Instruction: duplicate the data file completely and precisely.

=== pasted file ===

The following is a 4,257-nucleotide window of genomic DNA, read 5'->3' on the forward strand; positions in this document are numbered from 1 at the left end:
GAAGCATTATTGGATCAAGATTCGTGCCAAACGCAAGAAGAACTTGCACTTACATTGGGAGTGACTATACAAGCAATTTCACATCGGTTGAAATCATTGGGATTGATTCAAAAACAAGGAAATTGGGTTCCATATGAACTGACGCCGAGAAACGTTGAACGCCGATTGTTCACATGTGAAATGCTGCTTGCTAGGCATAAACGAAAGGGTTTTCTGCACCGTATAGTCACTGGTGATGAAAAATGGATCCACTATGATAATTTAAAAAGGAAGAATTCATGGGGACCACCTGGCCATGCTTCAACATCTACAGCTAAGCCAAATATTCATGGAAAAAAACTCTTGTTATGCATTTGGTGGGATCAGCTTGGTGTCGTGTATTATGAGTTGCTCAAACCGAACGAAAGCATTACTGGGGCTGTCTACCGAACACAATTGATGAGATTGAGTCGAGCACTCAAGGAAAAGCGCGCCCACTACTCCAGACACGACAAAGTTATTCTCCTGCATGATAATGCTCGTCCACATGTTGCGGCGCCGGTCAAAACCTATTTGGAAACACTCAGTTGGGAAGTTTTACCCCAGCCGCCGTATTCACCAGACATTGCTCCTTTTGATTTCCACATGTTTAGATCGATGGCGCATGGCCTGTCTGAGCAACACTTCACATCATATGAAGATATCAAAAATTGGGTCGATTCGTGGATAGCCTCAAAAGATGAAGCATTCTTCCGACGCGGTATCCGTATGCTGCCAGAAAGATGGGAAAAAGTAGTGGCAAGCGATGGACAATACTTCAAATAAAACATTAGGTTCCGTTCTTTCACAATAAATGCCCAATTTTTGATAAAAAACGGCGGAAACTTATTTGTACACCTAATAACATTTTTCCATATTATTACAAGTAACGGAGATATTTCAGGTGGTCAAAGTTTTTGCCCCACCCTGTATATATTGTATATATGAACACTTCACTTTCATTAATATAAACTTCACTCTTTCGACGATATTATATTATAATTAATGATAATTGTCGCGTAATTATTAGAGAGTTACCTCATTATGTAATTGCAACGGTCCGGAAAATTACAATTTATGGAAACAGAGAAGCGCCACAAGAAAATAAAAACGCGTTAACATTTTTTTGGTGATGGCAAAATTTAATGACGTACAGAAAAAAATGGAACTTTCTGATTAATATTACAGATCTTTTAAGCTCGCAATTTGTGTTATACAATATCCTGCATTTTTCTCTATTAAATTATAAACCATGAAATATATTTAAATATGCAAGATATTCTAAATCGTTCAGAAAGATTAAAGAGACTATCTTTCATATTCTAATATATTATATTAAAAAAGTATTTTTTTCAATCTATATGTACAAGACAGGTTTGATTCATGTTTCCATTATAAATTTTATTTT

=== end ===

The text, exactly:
The following is a 4,257-nucleotide window of genomic DNA, read 5'->3' on the forward strand; positions in this document are numbered from 1 at the left end:
GAAGCATTATTGGATCAAGATTCGTGCCAAACGCAAGAAGAACTTGCACTTACATTGGGAGTGACTATACAAGCAATTTCACATCGGTTGAAATCATTGGGATTGATTCAAAAACAAGGAAATTGGGTTCCATATGAACTGACGCCGAGAAACGTTGAACGCCGATTGTTCACATGTGAAATGCTGCTTGCTAGGCATAAACGAAAGGGTTTTCTGCACCGTATAGTCACTGGTGATGAAAAATGGATCCACTATGATAATTTAAAAAGGAAGAATTCATGGGGACCACCTGGCCATGCTTCAACATCTACAGCTAAGCCAAATATTCATGGAAAAAAACTCTTGTTATGCATTTGGTGGGATCAGCTTGGTGTCGTGTATTATGAGTTGCTCAAACCGAACGAAAGCATTACTGGGGCTGTCTACCGAACACAATTGATGAGATTGAGTCGAGCACTCAAGGAAAAGCGCGCCCACTACTCCAGACACGACAAAGTTATTCTCCTGCATGATAATGCTCGTCCACATGTTGCGGCGCCGGTCAAAACCTATTTGGAAACACTCAGTTGGGAAGTTTTACCCCAGCCGCCGTATTCACCAGACATTGCTCCTTTTGATTTCCACATGTTTAGATCGATGGCGCATGGCCTGTCTGAGCAACACTTCACATCATATGAAGATATCAAAAATTGGGTCGATTCGTGGATAGCCTCAAAAGATGAAGCATTCTTCCGACGCGGTATCCGTATGCTGCCAGAAAGATGGGAAAAAGTAGTGGCAAGCGATGGACAATACTTCAAATAAAACATTAGGTTCCGTTCTTTCACAATAAATGCCCAATTTTTGATAAAAAACGGCGGAAACTTATTTGTACACCTAATAACATTTTTCCATATTATTACAAGTAACGGAGATATTTCAGGTGGTCAAAGTTTTTGCCCCACCCTGTATATATTGTATATATGAACACTTCACTTTCATTAATATAAACTTCACTCTTTCGACGATATTATATTATAATTAATGATAATTGTCGCGTAATTATTAGAGAGTTACCTCATTATGTAATTGCAACGGTCCGGAAAATTACAATTTATGGAAACAGAGAAGCGCCACAAGAAAATAAAAACGCGTTAACATTTTTTTGGTGATGGCAAAATTTAATGACGTACAGAAAAAAATGGAACTTTCTGATTAATATTACAGATCTTTTAAGCTCGCAATTTGTGTTATACAATATCCTGCATTTTTCTCTATTAAATTATAAACCATGAAATATATTTAAATATGCAAGATATTCTAAATCGTTCAGAAAGATTAAAGAGACTATCTTTCATATTCTAATATATTATATTAAAAAAGTATTTTTTTCAATCTATATGTACAAGACAGGTTTGATTCATGTTTCCATTATAAATTTTATTTT